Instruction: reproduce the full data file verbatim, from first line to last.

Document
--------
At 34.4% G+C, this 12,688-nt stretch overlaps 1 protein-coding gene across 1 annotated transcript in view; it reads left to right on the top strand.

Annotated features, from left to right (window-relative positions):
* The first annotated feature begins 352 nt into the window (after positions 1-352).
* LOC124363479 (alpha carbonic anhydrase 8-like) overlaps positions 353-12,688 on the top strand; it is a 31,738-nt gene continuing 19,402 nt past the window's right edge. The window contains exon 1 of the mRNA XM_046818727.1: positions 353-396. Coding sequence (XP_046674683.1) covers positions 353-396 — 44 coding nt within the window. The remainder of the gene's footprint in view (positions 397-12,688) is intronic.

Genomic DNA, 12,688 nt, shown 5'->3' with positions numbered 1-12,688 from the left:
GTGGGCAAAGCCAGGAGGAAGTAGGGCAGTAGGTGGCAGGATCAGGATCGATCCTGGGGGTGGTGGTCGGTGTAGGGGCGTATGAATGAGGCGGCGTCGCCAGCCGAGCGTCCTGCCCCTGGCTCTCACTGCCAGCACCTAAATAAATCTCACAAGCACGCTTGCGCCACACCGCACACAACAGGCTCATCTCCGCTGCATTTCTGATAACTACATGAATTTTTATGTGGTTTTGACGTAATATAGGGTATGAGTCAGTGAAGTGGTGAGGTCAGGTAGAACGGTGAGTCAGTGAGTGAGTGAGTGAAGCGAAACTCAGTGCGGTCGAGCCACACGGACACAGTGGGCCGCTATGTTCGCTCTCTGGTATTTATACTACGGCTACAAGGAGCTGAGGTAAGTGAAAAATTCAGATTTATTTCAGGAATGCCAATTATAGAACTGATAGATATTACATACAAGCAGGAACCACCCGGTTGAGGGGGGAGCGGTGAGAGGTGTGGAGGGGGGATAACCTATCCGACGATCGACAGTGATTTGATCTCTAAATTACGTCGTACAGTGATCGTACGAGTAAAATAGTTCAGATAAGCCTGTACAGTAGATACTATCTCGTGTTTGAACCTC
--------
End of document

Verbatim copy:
At 34.4% G+C, this 12,688-nt stretch overlaps 1 protein-coding gene across 1 annotated transcript in view; it reads left to right on the top strand.

Annotated features, from left to right (window-relative positions):
* The first annotated feature begins 352 nt into the window (after positions 1-352).
* LOC124363479 (alpha carbonic anhydrase 8-like) overlaps positions 353-12,688 on the top strand; it is a 31,738-nt gene continuing 19,402 nt past the window's right edge. The window contains exon 1 of the mRNA XM_046818727.1: positions 353-396. Coding sequence (XP_046674683.1) covers positions 353-396 — 44 coding nt within the window. The remainder of the gene's footprint in view (positions 397-12,688) is intronic.

Genomic DNA, 12,688 nt, shown 5'->3' with positions numbered 1-12,688 from the left:
GTGGGCAAAGCCAGGAGGAAGTAGGGCAGTAGGTGGCAGGATCAGGATCGATCCTGGGGGTGGTGGTCGGTGTAGGGGCGTATGAATGAGGCGGCGTCGCCAGCCGAGCGTCCTGCCCCTGGCTCTCACTGCCAGCACCTAAATAAATCTCACAAGCACGCTTGCGCCACACCGCACACAACAGGCTCATCTCCGCTGCATTTCTGATAACTACATGAATTTTTATGTGGTTTTGACGTAATATAGGGTATGAGTCAGTGAAGTGGTGAGGTCAGGTAGAACGGTGAGTCAGTGAGTGAGTGAGTGAAGCGAAACTCAGTGCGGTCGAGCCACACGGACACAGTGGGCCGCTATGTTCGCTCTCTGGTATTTATACTACGGCTACAAGGAGCTGAGGTAAGTGAAAAATTCAGATTTATTTCAGGAATGCCAATTATAGAACTGATAGATATTACATACAAGCAGGAACCACCCGGTTGAGGGGGGAGCGGTGAGAGGTGTGGAGGGGGGATAACCTATCCGACGATCGACAGTGATTTGATCTCTAAATTACGTCGTACAGTGATCGTACGAGTAAAATAGTTCAGATAAGCCTGTACAGTAGATACTATCTCGTGTTTGAACCTC